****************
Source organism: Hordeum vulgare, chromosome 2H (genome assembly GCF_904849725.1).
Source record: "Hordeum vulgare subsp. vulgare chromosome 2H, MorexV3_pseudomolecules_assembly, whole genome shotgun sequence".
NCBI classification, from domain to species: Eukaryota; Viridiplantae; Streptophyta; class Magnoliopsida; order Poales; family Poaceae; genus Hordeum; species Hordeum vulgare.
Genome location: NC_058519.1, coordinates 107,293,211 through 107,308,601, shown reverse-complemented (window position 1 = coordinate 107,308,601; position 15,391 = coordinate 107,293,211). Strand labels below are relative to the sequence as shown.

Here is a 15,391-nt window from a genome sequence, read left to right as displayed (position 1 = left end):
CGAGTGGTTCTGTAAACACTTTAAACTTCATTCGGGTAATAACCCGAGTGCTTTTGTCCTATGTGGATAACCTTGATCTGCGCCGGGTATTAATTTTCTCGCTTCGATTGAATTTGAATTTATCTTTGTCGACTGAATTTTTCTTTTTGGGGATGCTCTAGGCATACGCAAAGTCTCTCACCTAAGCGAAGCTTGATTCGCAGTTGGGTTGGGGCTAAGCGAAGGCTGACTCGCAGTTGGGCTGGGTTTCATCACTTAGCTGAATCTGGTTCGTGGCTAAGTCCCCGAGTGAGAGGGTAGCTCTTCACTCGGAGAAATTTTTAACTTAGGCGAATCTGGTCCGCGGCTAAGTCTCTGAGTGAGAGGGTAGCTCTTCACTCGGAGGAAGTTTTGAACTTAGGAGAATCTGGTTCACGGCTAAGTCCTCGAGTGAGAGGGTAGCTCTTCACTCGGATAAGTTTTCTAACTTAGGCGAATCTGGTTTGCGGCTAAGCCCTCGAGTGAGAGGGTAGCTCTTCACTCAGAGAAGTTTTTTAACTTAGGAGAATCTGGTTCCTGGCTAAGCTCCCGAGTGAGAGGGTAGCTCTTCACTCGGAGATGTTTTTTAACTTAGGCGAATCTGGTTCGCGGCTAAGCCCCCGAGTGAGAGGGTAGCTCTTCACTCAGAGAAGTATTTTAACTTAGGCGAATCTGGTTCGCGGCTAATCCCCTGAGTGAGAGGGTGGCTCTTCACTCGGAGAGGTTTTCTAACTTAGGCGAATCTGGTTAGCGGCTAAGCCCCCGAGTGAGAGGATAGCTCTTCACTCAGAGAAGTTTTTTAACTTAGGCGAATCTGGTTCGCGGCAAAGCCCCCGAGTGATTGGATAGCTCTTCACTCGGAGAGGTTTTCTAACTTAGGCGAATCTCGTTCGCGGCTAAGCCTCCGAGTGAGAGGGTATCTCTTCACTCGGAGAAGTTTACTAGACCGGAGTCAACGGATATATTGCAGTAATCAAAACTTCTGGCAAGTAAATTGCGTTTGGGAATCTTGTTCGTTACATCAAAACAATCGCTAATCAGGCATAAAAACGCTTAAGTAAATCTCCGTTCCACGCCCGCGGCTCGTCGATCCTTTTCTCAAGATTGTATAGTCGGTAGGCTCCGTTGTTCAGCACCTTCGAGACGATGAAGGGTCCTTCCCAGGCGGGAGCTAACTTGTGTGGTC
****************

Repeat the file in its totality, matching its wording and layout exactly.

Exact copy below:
Source organism: Hordeum vulgare, chromosome 2H (genome assembly GCF_904849725.1).
Source record: "Hordeum vulgare subsp. vulgare chromosome 2H, MorexV3_pseudomolecules_assembly, whole genome shotgun sequence".
NCBI classification, from domain to species: Eukaryota; Viridiplantae; Streptophyta; class Magnoliopsida; order Poales; family Poaceae; genus Hordeum; species Hordeum vulgare.
Genome location: NC_058519.1, coordinates 107,293,211 through 107,308,601, shown reverse-complemented (window position 1 = coordinate 107,308,601; position 15,391 = coordinate 107,293,211). Strand labels below are relative to the sequence as shown.

Here is a 15,391-nt window from a genome sequence, read left to right as displayed (position 1 = left end):
CGAGTGGTTCTGTAAACACTTTAAACTTCATTCGGGTAATAACCCGAGTGCTTTTGTCCTATGTGGATAACCTTGATCTGCGCCGGGTATTAATTTTCTCGCTTCGATTGAATTTGAATTTATCTTTGTCGACTGAATTTTTCTTTTTGGGGATGCTCTAGGCATACGCAAAGTCTCTCACCTAAGCGAAGCTTGATTCGCAGTTGGGTTGGGGCTAAGCGAAGGCTGACTCGCAGTTGGGCTGGGTTTCATCACTTAGCTGAATCTGGTTCGTGGCTAAGTCCCCGAGTGAGAGGGTAGCTCTTCACTCGGAGAAATTTTTAACTTAGGCGAATCTGGTCCGCGGCTAAGTCTCTGAGTGAGAGGGTAGCTCTTCACTCGGAGGAAGTTTTGAACTTAGGAGAATCTGGTTCACGGCTAAGTCCTCGAGTGAGAGGGTAGCTCTTCACTCGGATAAGTTTTCTAACTTAGGCGAATCTGGTTTGCGGCTAAGCCCTCGAGTGAGAGGGTAGCTCTTCACTCAGAGAAGTTTTTTAACTTAGGAGAATCTGGTTCCTGGCTAAGCTCCCGAGTGAGAGGGTAGCTCTTCACTCGGAGATGTTTTTTAACTTAGGCGAATCTGGTTCGCGGCTAAGCCCCCGAGTGAGAGGGTAGCTCTTCACTCAGAGAAGTATTTTAACTTAGGCGAATCTGGTTCGCGGCTAATCCCCTGAGTGAGAGGGTGGCTCTTCACTCGGAGAGGTTTTCTAACTTAGGCGAATCTGGTTAGCGGCTAAGCCCCCGAGTGAGAGGATAGCTCTTCACTCAGAGAAGTTTTTTAACTTAGGCGAATCTGGTTCGCGGCAAAGCCCCCGAGTGATTGGATAGCTCTTCACTCGGAGAGGTTTTCTAACTTAGGCGAATCTCGTTCGCGGCTAAGCCTCCGAGTGAGAGGGTATCTCTTCACTCGGAGAAGTTTACTAGACCGGAGTCAACGGATATATTGCAGTAATCAAAACTTCTGGCAAGTAAATTGCGTTTGGGAATCTTGTTCGTTACATCAAAACAATCGCTAATCAGGCATAAAAACGCTTAAGTAAATCTCCGTTCCACGCCCGCGGCTCGTCGATCCTTTTCTCAAGATTGTATAGTCGGTAGGCTCCGTTGTTCAGCACCTTCGAGACGATGAAGGGTCCTTCCCAGGCGGGAGCTAACTTGTGTGGTC